Broadway, Hollywood, and the Problem with The Prom

Among all the necessary and welcome debates around identity in contemporary culture, few have been more pronounced in theatre and film than that of who should be cast to play characters of marginalised identities. From gender identity and religious beliefs to nationality and disability, this issue is occurring with increasing… Continue reading

Mending Fences: The Broken Bond between Theatre and Film

Play to film adaptations have fallen in prestige and numbers in recent years, and one of the main reasons for this is the decline in popularity of plays that can be adapted. For example, A Streetcar Named Desire was the 5th highest grossing film of 1951[i] while Fences was the… Continue reading

“Where is Thy Sting?”: Clifford Odets and the Problem of Audience

On September 6th 1936, The New York Times went to print with an article entitled: “Odets, Where is Thy Sting?”[i] Reflecting on the recent reception of Clifford Odets’s The General Died at Dawn (1936), Frank Nugent described the enthusiasm of the audiences who had come to see the Broadway playwright’s… Continue reading

Drama and Cinematic Adaptation: USSO Special Series

  The adaptation of plays into films has been a core part of Hollywood’s output in the 95 years since the introduction of sound into cinema. In this time a huge number of the cinema’s finest and best-regarded works have begun life on the stage, Broadway or otherwise. Despite this… Continue reading

Visualising the Americas: Kent’s Third Annual Americanist Symposium, Keynote Addresses

What happens when you attempt to condense thousands of words, and years of research, into a single image? This was the challenge put to attendees of the Kent Americanists Symposium in June 2019 – to find and share the single image through which an entire wider discussion could be accessed. Continue reading

Social Disorder: Publics, 1968, Amateur photography and Vivian Maier

This essay is the fourth in our series, ‘Literature, Visual Imagery and Material Culture in American Studies’. The series seeks to situate literature, visual imagery and material culture at the heart of American studies, and will explore the varying ways in which written and non-written sources have been created, politicised, exploited, and celebrated by the diverse peoples of the United States and beyond. You can find out more information here. Continue reading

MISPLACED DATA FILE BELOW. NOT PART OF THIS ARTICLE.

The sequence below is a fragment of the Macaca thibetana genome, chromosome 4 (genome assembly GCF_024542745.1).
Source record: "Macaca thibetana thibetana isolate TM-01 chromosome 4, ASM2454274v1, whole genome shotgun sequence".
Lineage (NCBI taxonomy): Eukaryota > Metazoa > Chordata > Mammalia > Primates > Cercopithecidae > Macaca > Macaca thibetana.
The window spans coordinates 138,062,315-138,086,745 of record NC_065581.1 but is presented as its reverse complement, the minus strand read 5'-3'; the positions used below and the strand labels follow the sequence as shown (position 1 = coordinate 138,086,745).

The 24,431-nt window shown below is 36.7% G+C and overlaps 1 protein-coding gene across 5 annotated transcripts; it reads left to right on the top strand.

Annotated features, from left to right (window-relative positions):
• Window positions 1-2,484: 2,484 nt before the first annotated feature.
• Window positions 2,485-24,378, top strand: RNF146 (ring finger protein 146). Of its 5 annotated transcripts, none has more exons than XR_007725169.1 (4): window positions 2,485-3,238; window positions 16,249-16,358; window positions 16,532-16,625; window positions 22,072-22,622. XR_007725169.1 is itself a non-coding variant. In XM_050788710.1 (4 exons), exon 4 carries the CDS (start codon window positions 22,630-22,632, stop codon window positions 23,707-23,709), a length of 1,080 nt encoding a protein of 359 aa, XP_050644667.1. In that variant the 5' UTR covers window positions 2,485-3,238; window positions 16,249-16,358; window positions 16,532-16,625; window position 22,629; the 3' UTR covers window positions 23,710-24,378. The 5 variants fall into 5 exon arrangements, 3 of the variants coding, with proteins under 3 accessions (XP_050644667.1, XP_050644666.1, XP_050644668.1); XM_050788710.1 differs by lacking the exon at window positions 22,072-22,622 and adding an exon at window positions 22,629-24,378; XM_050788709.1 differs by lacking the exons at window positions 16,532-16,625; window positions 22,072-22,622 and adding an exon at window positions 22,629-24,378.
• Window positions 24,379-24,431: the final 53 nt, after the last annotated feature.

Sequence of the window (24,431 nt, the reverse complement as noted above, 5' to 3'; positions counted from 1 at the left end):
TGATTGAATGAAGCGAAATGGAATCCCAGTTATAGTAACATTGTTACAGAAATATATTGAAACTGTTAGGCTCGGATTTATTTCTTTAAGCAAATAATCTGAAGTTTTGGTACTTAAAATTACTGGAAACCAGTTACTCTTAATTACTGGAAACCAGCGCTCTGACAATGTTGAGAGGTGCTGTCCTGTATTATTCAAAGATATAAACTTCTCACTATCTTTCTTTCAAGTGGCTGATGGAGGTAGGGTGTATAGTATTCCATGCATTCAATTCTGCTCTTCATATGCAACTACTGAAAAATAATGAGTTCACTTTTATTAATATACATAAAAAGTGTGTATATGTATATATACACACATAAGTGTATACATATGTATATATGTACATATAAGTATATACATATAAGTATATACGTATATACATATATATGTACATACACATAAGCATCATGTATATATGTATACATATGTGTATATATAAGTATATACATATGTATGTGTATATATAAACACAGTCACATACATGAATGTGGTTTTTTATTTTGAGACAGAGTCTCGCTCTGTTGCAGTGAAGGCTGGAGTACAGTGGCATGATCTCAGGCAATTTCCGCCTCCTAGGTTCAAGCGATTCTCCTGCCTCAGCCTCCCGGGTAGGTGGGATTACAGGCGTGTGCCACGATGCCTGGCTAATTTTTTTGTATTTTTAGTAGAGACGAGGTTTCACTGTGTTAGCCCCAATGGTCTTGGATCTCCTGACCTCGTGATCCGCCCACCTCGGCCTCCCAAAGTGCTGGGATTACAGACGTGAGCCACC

Review: Ghostly, Ghastly, Corporeal and Creaturely: Tim Burton’s Curious Bodies, First International Conference on Twenty-First Century Film Directors

University of Wolverhampton

Tim Burton’s Curious Bodies (The First International Conference on Twenty-First Century Film Directors), University of Wolverhampton, 15 February 2018 The inaugural International Conference on Twenty-First Century Film Directors, organised by The University of Wolverhampton in conjunction with Redeemer University College, Ontario, focused on the films of Tim Burton. Specifically, it… Continue reading

“Exceptional Zombie Cannibals” – Antonia Bird’s ‘Ravenous’ (1999) and the discourse of American exceptionalism

In the last couple of decades, a conflict has emerged between the perception of exceptionalist rhetoric as a historical symbol of American patriotism and the much more harrowing visions pervading the present-day political stage. For a historian of the antebellum era, such as myself, “American exceptionalism” is synonymic with a post-War of Independence period when America rapidly transformed from a remote and largely unexplored land mass into a force to be reckoned with in the world arena (as noted by non-American observers at the time such as Alex De Tocqueville). Continue reading

“Coward, take my coward’s hand”: Mudbound (2017) and the legacy of Hollywood’s anti-racist returning veteran films

On a dusty, unpaved main street veteran Jamie McAllan (Garrett Hedlund) leaves the local general store serving the outpost Mississippi Delta community near his brother’s farm. Suddenly, he drops to the ground. The noise of a car backfiring has returned him to his recent combat experience as a bomber pilot. As local men eye him suspiciously, help is offered in the form of the outstretched hand of Ronsel Jackson (Jason Mitchell). The offer draws reproach from the onlookers for its disruption of local customs and hierarchy. It is 1946 and, while Jamie is white, Ronsel is black. Continue reading

Documenting Donald: A Trans-Media Post-Mortem about Documentary-Making during the 2016 Presidential Election

Media Coverage and the Presidential Election of 2016

‘Documenting Donald’ is a trans-media article which combines the written word with short films and interactive elements. Media elements are embedded into the article and should be activated by the reader at the appropriate place in the text. Embedded elements can be viewed within the article or as full-screen presentations. Continue reading